Let’s turn to Jesus. The Rabbi Jesus has His disciples and other followers around Him. They are in Jerusalem—as they periodically are, since Jesus is an itinerant rabbi. Traveling round about Judea, Galilee, and all places in between. Jesus is speaking to and teaching a group of people. What does today’s reading from Luke tell us? Some Pharisees actually warn Jesus!

This might seem odd, or out of character. Imagine, Jesus is almost always fighting with the Pharisees! And here, we find several of them going out of their way to warn Rabbi Jesus: “Go somewhere else—far away! Herod wants to kill you!”

Oh, my! This is the puppet king that the Roman Empire installed as supposed king of Judea. Plus, Herod was the king who executed John the Baptist, Jesus’s cousin. Jesus may even have been knowledgeable about Herod and his plots. No surprise here. What else is new?

It doesn’t particularly matter whether the Pharisees who hurried up and visited Jesus were doing this in all seriousness, or whether they were just kidding around. After all, Pharisees were among the foremost Jewish teachers of the Law. As one of the commentaries I consulted said, Pharisees were “community leaders, [who] actively opposed the ministry of Jesus. They were scared of His miracles. Perplexed at His teachings. Most of all, they were angry – angry and shocked – that so many people were drawn to this carpenter turned Rabbi.” [1]

Jesus had a fascinating response to that warning from the Pharisees: “’Go tell that fox, ‘I will keep on driving out demons and healing people today and tomorrow, and on the third day I will reach my goal.’ 33 In any case, I must press on today and tomorrow and the next day—for surely no prophet can die outside Jerusalem!’”

This is important stuff! Yes, Jesus identifies Himself as a rabbi. But, there is more. Much more! Jesus also embraces His role as a prophet. It says so, right here!

There are so many fascinating directions to go. I could write several sermons from this one short passage, each on a different topic. However—our topic for this morning is love. Remember? This whole service this morning is brought to you by the word “love!”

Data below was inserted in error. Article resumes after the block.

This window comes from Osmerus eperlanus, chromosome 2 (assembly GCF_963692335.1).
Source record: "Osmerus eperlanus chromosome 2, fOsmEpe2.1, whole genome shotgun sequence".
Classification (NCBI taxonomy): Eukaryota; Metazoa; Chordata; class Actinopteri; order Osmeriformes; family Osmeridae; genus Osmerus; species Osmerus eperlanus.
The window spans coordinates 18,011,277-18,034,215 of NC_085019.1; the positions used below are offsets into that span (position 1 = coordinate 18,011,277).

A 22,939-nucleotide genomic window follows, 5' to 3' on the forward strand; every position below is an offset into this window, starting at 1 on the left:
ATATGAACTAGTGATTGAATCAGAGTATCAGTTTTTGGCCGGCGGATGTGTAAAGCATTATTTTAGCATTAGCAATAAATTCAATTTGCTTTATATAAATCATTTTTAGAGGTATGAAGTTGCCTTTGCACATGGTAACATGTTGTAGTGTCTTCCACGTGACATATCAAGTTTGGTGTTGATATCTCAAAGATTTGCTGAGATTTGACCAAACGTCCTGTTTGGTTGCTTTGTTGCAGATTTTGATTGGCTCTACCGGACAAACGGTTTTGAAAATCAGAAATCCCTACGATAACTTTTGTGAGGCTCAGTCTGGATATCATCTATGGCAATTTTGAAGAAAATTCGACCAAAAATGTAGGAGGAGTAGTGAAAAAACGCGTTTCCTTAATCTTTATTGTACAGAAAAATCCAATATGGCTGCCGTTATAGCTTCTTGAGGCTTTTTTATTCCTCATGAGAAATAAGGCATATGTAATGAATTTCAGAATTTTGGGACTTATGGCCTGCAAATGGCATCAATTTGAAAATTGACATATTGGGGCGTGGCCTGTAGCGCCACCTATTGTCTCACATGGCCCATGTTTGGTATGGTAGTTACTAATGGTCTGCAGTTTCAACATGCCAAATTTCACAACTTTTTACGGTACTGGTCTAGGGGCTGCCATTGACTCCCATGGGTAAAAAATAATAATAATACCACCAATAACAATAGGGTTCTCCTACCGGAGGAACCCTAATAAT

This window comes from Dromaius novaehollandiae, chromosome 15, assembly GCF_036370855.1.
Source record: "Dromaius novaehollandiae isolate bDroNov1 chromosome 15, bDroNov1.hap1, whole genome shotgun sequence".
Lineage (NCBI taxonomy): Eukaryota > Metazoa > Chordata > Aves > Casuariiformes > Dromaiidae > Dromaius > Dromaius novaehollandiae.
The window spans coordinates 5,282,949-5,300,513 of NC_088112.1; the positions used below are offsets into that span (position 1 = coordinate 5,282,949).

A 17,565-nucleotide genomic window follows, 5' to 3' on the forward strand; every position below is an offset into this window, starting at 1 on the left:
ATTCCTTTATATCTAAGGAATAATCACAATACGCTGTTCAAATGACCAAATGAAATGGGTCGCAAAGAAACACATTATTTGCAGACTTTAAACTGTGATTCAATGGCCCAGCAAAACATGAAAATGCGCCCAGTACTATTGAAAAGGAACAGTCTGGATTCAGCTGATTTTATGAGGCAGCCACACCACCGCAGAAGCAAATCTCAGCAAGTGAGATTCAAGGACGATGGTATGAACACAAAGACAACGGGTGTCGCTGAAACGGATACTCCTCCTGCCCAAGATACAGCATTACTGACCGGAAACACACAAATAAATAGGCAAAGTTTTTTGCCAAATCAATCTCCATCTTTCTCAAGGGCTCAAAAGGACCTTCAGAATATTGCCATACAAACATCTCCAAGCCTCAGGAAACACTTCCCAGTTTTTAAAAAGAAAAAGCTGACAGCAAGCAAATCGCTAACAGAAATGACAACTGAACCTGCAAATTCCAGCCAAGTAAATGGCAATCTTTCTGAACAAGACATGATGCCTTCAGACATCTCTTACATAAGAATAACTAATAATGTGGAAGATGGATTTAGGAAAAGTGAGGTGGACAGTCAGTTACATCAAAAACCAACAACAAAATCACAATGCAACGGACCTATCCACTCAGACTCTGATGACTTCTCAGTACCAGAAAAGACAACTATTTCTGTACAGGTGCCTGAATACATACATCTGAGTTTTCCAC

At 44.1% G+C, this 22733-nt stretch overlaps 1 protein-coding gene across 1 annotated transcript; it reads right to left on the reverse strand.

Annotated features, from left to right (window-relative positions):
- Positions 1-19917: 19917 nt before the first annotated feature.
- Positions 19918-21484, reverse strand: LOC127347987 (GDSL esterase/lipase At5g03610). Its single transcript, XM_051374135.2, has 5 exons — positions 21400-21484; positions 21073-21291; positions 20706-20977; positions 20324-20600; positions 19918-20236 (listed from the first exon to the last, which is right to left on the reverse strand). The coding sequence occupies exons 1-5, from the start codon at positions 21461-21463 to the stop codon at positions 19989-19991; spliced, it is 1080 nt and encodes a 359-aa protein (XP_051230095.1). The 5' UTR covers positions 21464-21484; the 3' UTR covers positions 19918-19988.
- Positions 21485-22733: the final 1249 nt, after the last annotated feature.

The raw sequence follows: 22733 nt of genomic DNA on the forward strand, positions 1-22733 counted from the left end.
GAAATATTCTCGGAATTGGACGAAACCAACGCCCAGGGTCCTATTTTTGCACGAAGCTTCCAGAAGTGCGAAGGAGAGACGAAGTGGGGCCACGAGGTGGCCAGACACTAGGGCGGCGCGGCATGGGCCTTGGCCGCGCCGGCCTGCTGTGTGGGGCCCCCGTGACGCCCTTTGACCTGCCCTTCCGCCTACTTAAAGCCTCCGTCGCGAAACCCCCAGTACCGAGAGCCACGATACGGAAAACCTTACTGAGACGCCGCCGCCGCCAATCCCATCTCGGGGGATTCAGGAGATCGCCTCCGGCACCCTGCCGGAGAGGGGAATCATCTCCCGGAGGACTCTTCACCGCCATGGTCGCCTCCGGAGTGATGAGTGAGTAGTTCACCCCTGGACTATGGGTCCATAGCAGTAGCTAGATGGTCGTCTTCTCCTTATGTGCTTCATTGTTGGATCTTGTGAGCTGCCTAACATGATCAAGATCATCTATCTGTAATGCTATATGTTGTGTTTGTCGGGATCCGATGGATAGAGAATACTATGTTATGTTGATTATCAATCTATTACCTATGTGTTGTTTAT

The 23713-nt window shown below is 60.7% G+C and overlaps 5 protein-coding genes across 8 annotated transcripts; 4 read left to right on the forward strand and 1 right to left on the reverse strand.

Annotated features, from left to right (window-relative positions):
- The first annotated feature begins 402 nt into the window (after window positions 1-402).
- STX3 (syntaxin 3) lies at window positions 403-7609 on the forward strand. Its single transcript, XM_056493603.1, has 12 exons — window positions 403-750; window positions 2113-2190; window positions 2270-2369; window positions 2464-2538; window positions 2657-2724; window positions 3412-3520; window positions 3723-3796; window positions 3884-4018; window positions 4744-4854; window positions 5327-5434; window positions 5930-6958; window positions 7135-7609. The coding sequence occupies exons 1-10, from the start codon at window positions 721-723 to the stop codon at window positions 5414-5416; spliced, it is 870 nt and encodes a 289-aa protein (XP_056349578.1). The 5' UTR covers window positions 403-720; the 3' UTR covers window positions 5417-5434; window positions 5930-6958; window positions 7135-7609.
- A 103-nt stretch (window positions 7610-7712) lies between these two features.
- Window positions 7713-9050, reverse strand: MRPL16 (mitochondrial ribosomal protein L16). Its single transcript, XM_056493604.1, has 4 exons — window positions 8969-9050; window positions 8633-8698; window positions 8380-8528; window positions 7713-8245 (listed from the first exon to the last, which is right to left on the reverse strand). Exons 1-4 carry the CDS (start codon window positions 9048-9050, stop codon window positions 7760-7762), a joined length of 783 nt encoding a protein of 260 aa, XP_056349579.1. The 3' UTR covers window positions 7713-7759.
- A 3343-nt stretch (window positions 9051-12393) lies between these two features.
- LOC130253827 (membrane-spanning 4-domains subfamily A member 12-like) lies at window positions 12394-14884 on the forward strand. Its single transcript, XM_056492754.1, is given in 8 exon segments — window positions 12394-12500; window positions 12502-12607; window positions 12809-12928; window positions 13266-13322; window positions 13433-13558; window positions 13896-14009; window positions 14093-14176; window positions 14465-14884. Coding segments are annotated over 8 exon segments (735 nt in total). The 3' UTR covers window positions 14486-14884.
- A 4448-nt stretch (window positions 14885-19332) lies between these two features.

True, Jesus wants Herod to know that He is not afraid of Herod’s threats and muscle. True, Jesus has set His face toward Jerusalem. He is going forward to reach that goal, that journey to the Cross. Eugene Peterson has a marvelous translation of Jesus’s response: “Tell that fox that I’ve no time for him right now…I’m busy clearing out the demons and healing the sick.”
Question: why did Jesus call Herod a fox? I return to my commentator, Drew McIntyre, who says, “Did Herod have red fur and a bushy tail? No. A fox had a reputation for cunning, for sneakiness, and trickery. Today, we might say, ‘a weasel.’ Throughout most of human history foxes have been regarded as clever creatures – animals that the wise farmer would not turn their back on for an instant.” [2]
The next moment, Jesus compares Himself to a hen. A hen!

I am not aware of exact practices of the keeping of chickens in Israel. I know there must have been some chicken coops in the area. Just think of Peter denying his Lord three times before the rooster crowed. But, let’s assume chicken coops were fairly common.

Jesus says, “Jerusalem, Jerusalem! You who kill the prophets and stone those sent to you.” Using His vivid skill in drawing pictures with words, Jesus continues: “How often I have longed to gather your children together, as a hen gathers her chicks under her wings, and you were not willing.”